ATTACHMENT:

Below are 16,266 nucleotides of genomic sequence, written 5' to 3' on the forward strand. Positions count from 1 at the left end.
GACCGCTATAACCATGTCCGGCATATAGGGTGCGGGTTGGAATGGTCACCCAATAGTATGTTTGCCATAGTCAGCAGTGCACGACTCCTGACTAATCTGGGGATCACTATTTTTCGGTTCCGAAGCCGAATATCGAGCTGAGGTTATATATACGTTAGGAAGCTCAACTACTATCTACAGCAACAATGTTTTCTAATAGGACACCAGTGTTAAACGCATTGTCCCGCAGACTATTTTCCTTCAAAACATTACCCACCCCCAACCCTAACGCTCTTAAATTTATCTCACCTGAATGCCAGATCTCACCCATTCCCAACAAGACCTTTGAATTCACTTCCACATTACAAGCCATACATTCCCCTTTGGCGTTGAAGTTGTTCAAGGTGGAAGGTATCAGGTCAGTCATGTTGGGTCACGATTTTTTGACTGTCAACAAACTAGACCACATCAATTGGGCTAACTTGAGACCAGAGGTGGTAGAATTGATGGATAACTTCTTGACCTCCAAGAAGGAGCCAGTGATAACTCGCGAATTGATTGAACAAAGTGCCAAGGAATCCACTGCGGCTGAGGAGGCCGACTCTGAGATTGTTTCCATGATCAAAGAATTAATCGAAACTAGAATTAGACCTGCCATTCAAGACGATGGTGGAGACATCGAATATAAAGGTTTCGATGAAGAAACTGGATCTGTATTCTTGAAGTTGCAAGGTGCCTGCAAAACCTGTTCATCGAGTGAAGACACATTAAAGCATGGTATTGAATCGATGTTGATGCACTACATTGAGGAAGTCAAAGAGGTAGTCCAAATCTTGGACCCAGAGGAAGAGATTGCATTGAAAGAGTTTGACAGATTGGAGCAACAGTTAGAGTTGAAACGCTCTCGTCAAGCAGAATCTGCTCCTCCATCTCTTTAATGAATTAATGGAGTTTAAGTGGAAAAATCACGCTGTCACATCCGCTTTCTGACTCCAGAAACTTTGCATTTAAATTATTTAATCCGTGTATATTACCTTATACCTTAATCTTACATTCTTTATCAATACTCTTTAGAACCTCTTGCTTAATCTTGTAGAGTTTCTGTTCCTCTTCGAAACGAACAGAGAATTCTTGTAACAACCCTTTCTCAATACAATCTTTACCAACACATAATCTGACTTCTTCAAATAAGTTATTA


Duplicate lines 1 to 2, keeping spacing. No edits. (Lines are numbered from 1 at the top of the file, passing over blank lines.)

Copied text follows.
Below are 16,266 nucleotides of genomic sequence, written 5' to 3' on the forward strand. Positions count from 1 at the left end.
GACCGCTATAACCATGTCCGGCATATAGGGTGCGGGTTGGAATGGTCACCCAATAGTATGTTTGCCATAGTCAGCAGTGCACGACTCCTGACTAATCTGGGGATCACTATTTTTCGGTTCCGAAGCCGAATATCGAGCTGAGGTTATATATACGTTAGGAAGCTCAACTACTATCTACAGCAACAATGTTTTCTAATAGGACACCAGTGTTAAACGCATTGTCCCGCAGACTATTTTCCTTCAAAACATTACCCACCCCCAACCCTAACGCTCTTAAATTTATCTCACCTGAATGCCAGATCTCACCCATTCCCAACAAGACCTTTGAATTCACTTCCACATTACAAGCCATACATTCCCCTTTGGCGTTGAAGTTGTTCAAGGTGGAAGGTATCAGGTCAGTCATGTTGGGTCACGATTTTTTGACTGTCAACAAACTAGACCACATCAATTGGGCTAACTTGAGACCAGAGGTGGTAGAATTGATGGATAACTTCTTGACCTCCAAGAAGGAGCCAGTGATAACTCGCGAATTGATTGAACAAAGTGCCAAGGAATCCACTGCGGCTGAGGAGGCCGACTCTGAGATTGTTTCCATGATCAAAGAATTAATCGAAACTAGAATTAGACCTGCCATTCAAGACGATGGTGGAGACATCGAATATAAAGGTTTCGATGAAGAAACTGGATCTGTATTCTTGAAGTTGCAAGGTGCCTGCAAAACCTGTTCATCGAGTGAAGACACATTAAAGCATGGTATTGAATCGATGTTGATGCACTACATTGAGGAAGTCAAAGAGGTAGTCCAAATCTTGGACCCAGAGGAAGAGATTGCATTGAAAGAGTTTGACAGATTGGAGCAACAGTTAGAGTTGAAACGCTCTCGTCAAGCAGAATCTGCTCCTCCATCTCTTTAATGAATTAATGGAGTTTAAGTGGAAAAATCACGCTGTCACATCCGCTTTCTGACTCCAGAAACTTTGCATTTAAATTATTTAATCCGTGTATATTACCTTATACCTTAATCTTACATTCTTTATCAATACTCTTTAGAACCTCTTGCTTAATCTTGTAGAGTTTCTGTTCCTCTTCGAAACGAACAGAGAATTCTTGTAACAACCCTTTCTCAATACAATCTTTACCAACACATAATCTGACTTCTTCAAATAAGTTATTA